Learn from School Connect Online in this chapter we will learn about Air, a cosmopolitan component of our life.
Air is a mixture of gases. The different components of air include – 78% nitrogen, 21% oxygen, 0.9% argon, 0.04% carbon dioxide, and about 1% water vapour. Air plays an important role in breathing and burning.
CBSE Class 6 Science Notes Chapter 15 Air Around Us
The different topics covered in CBSE Class 6 Science Chapter 15 are tabulated below:
|Ex 15.1||Is Air Present Everywhere Around Us?|
|Ex 15.2||What Is Air Made Up Of?|
|Ex 15.3||How Does Oxygen Become Available To Animals And Plants Living In Water And Soil?|
|Ex 15.4||How Is The Oxygen In The Atmosphere Replaced?|
Ex : 15.1 – Is Air Present Everywhere Around Us?
Air is present all around us. We cannot see the air around us but we can feel its presence when the leaves rustle or branches sway.
Importance of Air
- We need air for breathing.
- All living beings need air for breathing.
- We need air to burn something.
- Life is possible on earth because of air.
Ex : 15.2 – What Is Air Made Up Of?
Air is a mixture of different gases and particles; oxygen, water vapour, nitrogen, carbon dioxide, dust and smoke.
- Air is not one substance but is a mixture.
- Air is a mixture of some gases, water vapour and dust particles.
- The gases in the air are mainly nitrogen, oxygen, a small amount of carbon dioxide and some other gases.
- Air contains water vapours.
- When air comes in contact with a cool surface, it gets cooled and fog appears.
- The presence of water vapour in the air is important for the water cycle in nature.
- Air contains dust particles.
- The presence of dust particles in air varies from place to place and time to time.
- The component of air that supports burning is called oxygen.
- Oxygen is necessary for the survival of all living beings. It is required in respiration.
- Percentage of oxygen in the air is around 20.95%.
- The major part of the air is nitrogen. It takes up four-fifth of the space (be around 78.11%) that air fills.
- Nitrogen does not support burning.
- Carbon dioxide makes up a small component (0.03%) of air around us.
- It causes a feeling of suffocation.
- All materials, when they burn, consume oxygen and produce carbon dioxide.
- It is also produced along with water vapour during respiration.
- Plants need carbon dioxide for photosynthesis and to live.
- Our earth is surrounded by air in the form of a thin layer. This thin layer is called the atmosphere.
- The atmosphere extends up to several kilometres.
- The air becomes thinner and thinner as we go high up from the surface of the earth.
- The atmosphere is quite active due to the movement of air, concerning the earth.
- The processes like cloud formation, thundering, rain etc., occur in the atmosphere.
Ex : 15.3 – How Does Oxygen Become Available To Animals And Plants Living In Water And Soil?
- In Plants:
Plants have tiny pores called stomata, found on the underside of a leaf.
Air containing carbon dioxide and oxygen enters the plant through these openings where it gets used in photosynthesis and respiration.
- In Animals:
All animals need to respire, be it a cockroach, a fish, or an elephant. It is just that they use different organs and mechanisms for respiration.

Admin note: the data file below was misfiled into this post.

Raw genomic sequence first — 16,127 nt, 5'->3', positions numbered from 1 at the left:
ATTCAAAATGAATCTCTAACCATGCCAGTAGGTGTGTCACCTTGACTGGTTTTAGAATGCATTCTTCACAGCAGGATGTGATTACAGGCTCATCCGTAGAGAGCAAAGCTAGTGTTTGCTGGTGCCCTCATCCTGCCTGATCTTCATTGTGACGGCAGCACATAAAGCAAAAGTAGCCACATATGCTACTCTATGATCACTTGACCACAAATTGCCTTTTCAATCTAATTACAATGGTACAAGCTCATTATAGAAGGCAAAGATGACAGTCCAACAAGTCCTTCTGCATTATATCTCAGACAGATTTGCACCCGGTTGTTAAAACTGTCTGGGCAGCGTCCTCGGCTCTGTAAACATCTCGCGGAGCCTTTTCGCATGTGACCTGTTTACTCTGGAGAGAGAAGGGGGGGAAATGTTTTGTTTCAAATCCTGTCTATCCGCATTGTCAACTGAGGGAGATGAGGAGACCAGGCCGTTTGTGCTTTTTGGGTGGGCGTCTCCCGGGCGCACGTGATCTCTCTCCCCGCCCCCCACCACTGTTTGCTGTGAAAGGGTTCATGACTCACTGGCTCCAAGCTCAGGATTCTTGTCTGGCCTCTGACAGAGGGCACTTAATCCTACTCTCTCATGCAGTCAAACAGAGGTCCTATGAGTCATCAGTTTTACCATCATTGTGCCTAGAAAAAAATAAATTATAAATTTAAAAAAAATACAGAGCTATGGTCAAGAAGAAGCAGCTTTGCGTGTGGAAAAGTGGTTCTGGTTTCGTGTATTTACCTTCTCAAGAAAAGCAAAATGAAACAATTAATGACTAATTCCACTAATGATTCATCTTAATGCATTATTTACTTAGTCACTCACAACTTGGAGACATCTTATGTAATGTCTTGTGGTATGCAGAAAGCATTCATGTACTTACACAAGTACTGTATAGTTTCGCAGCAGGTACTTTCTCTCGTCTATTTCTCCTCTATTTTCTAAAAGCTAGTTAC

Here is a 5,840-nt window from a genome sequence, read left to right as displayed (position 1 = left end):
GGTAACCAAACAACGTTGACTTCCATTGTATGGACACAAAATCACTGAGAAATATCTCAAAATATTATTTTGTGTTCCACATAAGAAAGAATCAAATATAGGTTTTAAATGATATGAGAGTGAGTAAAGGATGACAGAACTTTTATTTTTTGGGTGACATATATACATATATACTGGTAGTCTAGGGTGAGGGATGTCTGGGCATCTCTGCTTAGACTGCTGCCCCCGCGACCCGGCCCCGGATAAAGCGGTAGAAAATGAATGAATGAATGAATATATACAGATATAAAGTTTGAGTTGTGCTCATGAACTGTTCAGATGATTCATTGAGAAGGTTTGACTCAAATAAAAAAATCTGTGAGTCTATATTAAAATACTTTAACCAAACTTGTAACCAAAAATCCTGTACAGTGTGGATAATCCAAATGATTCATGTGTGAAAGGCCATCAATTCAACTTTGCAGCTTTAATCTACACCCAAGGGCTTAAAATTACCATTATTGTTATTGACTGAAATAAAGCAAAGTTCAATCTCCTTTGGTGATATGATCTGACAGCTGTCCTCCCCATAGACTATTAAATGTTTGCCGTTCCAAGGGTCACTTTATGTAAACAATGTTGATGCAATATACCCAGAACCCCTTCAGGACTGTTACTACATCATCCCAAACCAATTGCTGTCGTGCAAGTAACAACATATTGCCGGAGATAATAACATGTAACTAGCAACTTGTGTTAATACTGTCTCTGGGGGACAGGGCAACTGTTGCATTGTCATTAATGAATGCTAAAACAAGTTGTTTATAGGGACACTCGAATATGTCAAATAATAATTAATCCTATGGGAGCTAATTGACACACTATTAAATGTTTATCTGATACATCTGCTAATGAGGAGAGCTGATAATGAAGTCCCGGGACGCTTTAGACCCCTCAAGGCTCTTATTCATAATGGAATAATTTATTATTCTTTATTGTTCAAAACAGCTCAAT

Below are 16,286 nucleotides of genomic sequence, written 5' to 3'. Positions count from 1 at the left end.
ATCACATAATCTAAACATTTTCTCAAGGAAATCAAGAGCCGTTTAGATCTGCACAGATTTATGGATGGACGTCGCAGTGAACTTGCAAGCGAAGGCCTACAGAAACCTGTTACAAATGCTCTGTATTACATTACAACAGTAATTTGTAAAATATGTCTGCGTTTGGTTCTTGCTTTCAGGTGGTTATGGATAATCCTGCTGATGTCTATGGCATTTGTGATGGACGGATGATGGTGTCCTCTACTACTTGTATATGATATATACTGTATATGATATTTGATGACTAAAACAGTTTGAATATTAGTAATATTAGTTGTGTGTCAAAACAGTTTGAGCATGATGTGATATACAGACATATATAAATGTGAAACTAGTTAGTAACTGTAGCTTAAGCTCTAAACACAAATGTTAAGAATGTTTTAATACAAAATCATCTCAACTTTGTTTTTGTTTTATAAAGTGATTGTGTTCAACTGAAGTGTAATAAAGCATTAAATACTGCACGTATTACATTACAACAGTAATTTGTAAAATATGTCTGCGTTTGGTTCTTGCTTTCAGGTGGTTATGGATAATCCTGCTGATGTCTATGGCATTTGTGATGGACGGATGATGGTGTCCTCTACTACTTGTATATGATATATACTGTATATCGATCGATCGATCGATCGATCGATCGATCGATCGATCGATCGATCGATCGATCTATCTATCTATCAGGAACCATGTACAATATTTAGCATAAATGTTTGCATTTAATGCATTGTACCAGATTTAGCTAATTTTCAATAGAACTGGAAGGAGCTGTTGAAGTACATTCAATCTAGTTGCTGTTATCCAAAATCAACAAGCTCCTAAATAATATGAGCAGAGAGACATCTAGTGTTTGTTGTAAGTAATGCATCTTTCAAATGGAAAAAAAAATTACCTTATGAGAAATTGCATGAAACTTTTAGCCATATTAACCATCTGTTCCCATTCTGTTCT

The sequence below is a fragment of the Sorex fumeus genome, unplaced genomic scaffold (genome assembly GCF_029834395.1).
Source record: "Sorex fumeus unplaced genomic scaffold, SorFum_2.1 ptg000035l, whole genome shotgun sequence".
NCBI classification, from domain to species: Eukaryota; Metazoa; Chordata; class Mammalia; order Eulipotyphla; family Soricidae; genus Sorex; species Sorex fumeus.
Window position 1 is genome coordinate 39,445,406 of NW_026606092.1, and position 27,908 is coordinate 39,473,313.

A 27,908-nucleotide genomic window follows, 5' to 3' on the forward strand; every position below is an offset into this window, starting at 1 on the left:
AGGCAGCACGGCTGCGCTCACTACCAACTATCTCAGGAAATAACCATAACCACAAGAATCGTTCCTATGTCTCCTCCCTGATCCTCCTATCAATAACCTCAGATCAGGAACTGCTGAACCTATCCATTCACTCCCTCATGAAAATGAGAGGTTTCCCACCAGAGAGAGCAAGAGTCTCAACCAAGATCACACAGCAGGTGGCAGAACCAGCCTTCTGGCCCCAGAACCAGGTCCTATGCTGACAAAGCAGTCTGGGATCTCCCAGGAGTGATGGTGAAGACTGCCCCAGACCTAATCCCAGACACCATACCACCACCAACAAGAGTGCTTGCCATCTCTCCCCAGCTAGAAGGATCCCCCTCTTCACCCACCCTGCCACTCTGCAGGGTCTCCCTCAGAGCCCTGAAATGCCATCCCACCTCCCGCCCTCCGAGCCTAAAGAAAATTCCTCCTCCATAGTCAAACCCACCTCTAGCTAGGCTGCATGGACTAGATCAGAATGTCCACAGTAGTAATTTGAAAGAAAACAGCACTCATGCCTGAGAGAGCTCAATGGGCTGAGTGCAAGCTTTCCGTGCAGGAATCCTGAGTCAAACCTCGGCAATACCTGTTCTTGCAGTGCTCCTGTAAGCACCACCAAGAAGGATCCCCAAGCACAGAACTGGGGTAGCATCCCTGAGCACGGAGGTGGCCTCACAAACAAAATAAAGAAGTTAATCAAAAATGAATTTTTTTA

- In Aquatic Animals and Plants:
Most aquatic animals like fish, tadpoles, crabs, and shrimp have special organs for respiration called gills. Gills help to take in oxygen and give out carbon dioxide. Some aquatic animals like dolphins and whales come to the surface of the water regularly to take in air, since they breathe with the help of the lungs. Aquatic plants like Hydrilla also breathe in oxygen dissolved in water through their stomata.
- In Amphibians:
Amphibians like frogs, newts, and salamanders need breathing systems for both air and water. Crocodiles and alligators swim through the water with part of their snout above the water surface to breathe easily through nostrils.
- In Birds:
Birds have an efficient respiratory system as they need high levels of oxygen during flight. Birds have a pair of lungs with air sacs that remain open all the time so that air can easily pass through them.
- In Mammals:
Most mammals breathe with the help of lungs. They take in oxygen and give out carbon dioxide.
Ex : 15.4 – How Is The Oxygen In The Atmosphere Replaced?
- Organisms usually come together where each benefits from the other.
- We get oxygen and other products from plants and they get not only carbon dioxide but other advantages from us.
- This is in the form of a cycle. Respiration and photosynthesis lead to the recycling of oxygen and carbon dioxide in the environment.
- All living organisms need air to survive. Air cannot be seen but can be felt when it moves.
- Air is a mixture of several gases.
- Oxygen is needed for respiration. Carbon dioxide is given out as a by-product after respiration.
- Insects take in air with the help of tiny holes in their bodies called spiracles; earthworms breathe through their skin, which is kept moist with the help of a substance called mucus.
- Some aquatic animals like whales and dolphins as well as mammals breathe with the help of lungs.
- Amphibians like frogs breathe with the help of lungs, when on land. In water, these animals breathe with the help of their moist skin.
- Birds breathe through lungs and air sacs that are open all the time.
- There are several causes of air pollution: excessive burning of fuels like wood, coal, and petroleum, machines releasing gases, vehicles releasing smoke, and several types of harmful gases released by industries.
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